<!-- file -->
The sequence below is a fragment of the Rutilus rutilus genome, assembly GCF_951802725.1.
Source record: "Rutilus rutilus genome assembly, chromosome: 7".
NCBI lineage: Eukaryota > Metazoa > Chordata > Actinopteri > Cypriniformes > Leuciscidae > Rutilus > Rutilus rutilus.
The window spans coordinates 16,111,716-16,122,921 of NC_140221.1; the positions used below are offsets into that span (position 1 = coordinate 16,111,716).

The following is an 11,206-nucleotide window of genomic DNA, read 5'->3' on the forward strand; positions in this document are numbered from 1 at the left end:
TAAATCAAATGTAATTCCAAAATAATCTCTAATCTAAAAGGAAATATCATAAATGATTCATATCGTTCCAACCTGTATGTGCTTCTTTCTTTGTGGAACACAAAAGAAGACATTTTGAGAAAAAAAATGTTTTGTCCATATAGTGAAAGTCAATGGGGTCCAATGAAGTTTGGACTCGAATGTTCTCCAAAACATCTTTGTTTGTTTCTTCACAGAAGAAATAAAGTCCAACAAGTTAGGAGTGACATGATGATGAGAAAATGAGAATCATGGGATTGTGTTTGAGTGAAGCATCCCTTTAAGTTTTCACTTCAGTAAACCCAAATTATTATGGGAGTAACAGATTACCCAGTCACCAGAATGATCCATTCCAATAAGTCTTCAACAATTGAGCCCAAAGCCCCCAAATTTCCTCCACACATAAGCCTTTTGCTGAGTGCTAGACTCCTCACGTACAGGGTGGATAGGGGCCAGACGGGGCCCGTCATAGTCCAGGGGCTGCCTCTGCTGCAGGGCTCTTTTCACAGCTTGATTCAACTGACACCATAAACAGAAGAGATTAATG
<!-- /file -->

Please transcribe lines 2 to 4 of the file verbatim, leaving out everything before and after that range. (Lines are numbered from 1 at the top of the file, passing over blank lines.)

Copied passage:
Source record: "Rutilus rutilus genome assembly, chromosome: 7".
NCBI lineage: Eukaryota > Metazoa > Chordata > Actinopteri > Cypriniformes > Leuciscidae > Rutilus > Rutilus rutilus.
The window spans coordinates 16,111,716-16,122,921 of NC_140221.1; the positions used below are offsets into that span (position 1 = coordinate 16,111,716).